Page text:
I’ve struggled with this all my life. I know what I need to do, I know the benefits of doing it, I know I can do it so why don’t I end up doing it?
I’m pretty sure everyone has experienced this, perhaps even right now? Maybe you’re reading this because you’re avoiding doing something you should be!? Well, I’ll let you indulge yourself just this once, don’t leave yet!
It’s all about the interplay of your present self with your future self.
Present Self v Future Self
We generally don’t have any trouble doing something that satisfies an immediate need. Looking at social media to keep us entertained or eating something because we feel hungry. These are things you will rarely procrastinate over.
The things that we do procrastinate over are almost always serving a purpose for the future. Writing a thank you card that someone will receive in a few days time (and probably thank you for!) or going for a run as part of your training program for a marathon in a few months time.
These are things your future self will benefit from but it is your present self that is having to do them. Your present self is not getting immediate satisfaction from the decision to do them. Your body tries to make up for this by rewarding you with good feelings after actions like these, but that’s also your future self benefitting, albeit a short distance in the future.
That’s not an easy thought process to break through.
Your future self is a different person and it doesn’t really matter that it’s you, it’s still hard to consistently be generous to them with no reward.
How Do You Make Sure Your Future Self Wins?
Think of it like your present self as a recovering alcoholic and your future self as a virtual sponsor that is helping you stay on the straight and narrow.
You wouldn’t just rely on willpower alone. You would help your present self set up systems to guarantee there are no slip ups.
Setting Up Your Environment
Setting up your environment to actively encourage or even guarantee you choose the action you need to carry out is a great way to start.
For the recovering alcoholic, you might get rid of all alcohol in the house as a start. You might avoid hanging out with the groups of friends that drink a lot.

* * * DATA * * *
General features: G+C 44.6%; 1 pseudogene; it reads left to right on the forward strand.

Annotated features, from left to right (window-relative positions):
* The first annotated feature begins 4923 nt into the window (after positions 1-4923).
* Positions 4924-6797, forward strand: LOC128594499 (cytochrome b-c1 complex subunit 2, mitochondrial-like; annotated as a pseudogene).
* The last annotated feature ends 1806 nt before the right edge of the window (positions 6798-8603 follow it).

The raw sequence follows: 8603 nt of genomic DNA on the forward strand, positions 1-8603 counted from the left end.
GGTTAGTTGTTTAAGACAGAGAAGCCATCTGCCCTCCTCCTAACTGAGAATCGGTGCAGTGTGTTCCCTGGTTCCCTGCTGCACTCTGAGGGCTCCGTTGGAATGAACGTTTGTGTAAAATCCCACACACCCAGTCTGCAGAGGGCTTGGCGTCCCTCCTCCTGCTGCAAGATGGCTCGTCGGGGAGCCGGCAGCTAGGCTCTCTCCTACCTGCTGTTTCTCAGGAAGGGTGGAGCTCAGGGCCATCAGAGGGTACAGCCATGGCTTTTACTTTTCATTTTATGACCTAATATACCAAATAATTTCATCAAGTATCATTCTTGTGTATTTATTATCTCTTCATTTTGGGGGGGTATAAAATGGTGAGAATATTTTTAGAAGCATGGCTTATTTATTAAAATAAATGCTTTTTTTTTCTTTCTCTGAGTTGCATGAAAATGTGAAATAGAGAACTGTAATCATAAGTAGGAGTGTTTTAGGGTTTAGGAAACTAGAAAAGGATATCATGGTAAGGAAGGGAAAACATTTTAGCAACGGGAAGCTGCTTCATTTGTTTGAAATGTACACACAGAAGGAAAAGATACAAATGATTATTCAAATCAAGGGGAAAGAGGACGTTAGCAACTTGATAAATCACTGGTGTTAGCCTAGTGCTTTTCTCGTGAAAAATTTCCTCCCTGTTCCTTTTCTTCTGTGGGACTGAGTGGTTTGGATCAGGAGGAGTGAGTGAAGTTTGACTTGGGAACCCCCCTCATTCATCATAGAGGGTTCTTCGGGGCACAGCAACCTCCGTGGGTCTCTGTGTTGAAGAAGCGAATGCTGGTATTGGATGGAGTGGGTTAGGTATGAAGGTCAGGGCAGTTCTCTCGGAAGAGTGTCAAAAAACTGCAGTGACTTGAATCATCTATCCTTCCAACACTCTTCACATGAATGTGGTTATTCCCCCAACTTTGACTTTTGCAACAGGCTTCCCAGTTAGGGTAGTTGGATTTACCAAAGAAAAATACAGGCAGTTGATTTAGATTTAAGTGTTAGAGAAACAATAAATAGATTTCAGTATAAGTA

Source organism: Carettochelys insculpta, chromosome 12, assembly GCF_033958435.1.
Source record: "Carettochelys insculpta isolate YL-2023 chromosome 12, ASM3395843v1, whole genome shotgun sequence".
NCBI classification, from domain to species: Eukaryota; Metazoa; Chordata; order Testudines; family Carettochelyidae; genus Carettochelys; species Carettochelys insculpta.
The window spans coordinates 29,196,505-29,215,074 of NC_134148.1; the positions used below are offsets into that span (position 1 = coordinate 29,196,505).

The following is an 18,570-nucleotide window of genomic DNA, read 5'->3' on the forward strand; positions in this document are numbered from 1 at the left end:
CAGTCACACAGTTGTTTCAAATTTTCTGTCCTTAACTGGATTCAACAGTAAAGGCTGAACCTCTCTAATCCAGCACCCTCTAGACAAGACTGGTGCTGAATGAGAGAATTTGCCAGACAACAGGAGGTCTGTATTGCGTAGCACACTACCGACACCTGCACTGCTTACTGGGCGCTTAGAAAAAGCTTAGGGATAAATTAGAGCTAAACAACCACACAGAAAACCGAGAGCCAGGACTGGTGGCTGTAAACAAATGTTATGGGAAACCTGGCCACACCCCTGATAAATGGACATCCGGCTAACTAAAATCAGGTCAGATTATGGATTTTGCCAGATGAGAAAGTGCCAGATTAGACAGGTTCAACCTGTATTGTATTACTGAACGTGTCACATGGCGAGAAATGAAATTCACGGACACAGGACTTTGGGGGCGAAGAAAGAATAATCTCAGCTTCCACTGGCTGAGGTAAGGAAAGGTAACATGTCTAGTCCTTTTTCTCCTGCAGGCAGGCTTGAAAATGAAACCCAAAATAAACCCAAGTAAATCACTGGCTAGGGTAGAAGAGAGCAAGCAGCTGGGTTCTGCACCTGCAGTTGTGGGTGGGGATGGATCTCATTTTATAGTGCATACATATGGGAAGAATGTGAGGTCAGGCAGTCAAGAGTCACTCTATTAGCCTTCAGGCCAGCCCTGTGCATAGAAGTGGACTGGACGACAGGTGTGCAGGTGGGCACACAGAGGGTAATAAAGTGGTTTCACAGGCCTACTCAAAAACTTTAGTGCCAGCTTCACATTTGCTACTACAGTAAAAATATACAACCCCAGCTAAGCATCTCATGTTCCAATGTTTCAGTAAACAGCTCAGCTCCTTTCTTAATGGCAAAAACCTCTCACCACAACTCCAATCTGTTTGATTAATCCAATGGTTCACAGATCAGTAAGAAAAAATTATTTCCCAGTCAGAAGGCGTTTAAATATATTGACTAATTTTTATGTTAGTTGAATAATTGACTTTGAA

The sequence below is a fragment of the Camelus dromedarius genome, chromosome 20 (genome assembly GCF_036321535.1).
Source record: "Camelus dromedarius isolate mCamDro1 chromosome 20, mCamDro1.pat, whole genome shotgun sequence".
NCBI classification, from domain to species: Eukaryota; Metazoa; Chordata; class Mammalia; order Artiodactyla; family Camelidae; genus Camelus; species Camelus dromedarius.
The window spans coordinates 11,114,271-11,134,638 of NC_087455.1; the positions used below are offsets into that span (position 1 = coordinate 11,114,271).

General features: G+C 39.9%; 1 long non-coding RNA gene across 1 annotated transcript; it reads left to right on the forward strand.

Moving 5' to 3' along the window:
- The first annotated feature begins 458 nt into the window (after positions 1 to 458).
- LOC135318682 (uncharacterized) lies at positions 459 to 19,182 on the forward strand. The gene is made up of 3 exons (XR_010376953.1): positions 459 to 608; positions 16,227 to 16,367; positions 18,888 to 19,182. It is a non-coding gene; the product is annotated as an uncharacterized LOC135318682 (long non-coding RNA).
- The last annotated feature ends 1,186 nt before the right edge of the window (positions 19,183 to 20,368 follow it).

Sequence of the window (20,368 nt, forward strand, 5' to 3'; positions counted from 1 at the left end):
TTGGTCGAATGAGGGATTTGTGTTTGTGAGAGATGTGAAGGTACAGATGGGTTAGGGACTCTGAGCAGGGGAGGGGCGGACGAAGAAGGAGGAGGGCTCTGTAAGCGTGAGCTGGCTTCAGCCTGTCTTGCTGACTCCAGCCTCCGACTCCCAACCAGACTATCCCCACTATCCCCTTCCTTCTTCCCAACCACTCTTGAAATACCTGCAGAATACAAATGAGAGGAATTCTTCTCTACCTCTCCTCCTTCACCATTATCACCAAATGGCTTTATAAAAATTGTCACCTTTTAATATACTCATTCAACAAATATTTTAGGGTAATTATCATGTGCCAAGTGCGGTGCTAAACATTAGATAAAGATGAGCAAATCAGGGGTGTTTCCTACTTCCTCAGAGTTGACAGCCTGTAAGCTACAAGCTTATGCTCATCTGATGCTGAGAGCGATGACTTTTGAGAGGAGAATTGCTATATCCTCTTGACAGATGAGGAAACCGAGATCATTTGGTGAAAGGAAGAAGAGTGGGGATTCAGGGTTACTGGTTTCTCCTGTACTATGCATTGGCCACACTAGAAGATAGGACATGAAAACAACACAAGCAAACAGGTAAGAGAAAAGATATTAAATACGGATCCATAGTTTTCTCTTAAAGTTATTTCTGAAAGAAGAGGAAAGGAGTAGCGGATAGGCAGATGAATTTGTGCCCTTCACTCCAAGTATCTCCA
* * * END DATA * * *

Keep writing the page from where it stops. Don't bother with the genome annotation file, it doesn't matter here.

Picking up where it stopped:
For the recovering procrastinator, you might get rid of all social media during work hours. You might go to a place where the only thing you can do is work, like the library.
The aim is to take away the option of the thing you always fall back on when you procrastinate.
Make It Easy To Get Going on What You Need To Do
Usually, the action you need to do isn’t that hard for you. As I said at the beginning, you know what you need to do, the benefit of doing it and that you can do it. It’s the getting started part that is so difficult.
This happens because your brain doesn’t like doing things that it isn’t used to and it will usually trick you into thinking there is a big cost to doing the thing you need to do. It can give you a fear of failing at the task, make you fear succeeding at the task (and possibly having to do harder tasks) or make you feel overwhelmed that there is too much for you to handle.
It doesn’t know if any of these are true, it just wants to stop you.
The best way to move past this is to take a tiny step. If you’ve got to write a cover letter, start by spending 5 minutes on it. Often, once you get started you find that you might as well carry on because the task isn’t as bad as you were made to think.
Get Someone To Check On You
Let’s face it, it’s pretty easy to listen to what your brain is telling you and do something fun instead of what you need to do.
But it’s a lot harder to get away with it when someone is expecting to see the results of your actions.
Ask someone you know you can rely on, to check in on your progress regularly. They can be like the recovering alcoholic’s sponsor, except you’ve moved the responsibility away from your future self and onto someone who has no interest in letting you off.
These are very basic systems that you can introduce to improve the chances of getting things done. Sometimes you need a system that is a bit more robust, though and we use several in our coaching that are unique to certain situations.
Getting this part of the career puzzle right is perhaps the most important. Without action, all the work you have done to find a career you love and plan a way to get it is wasted.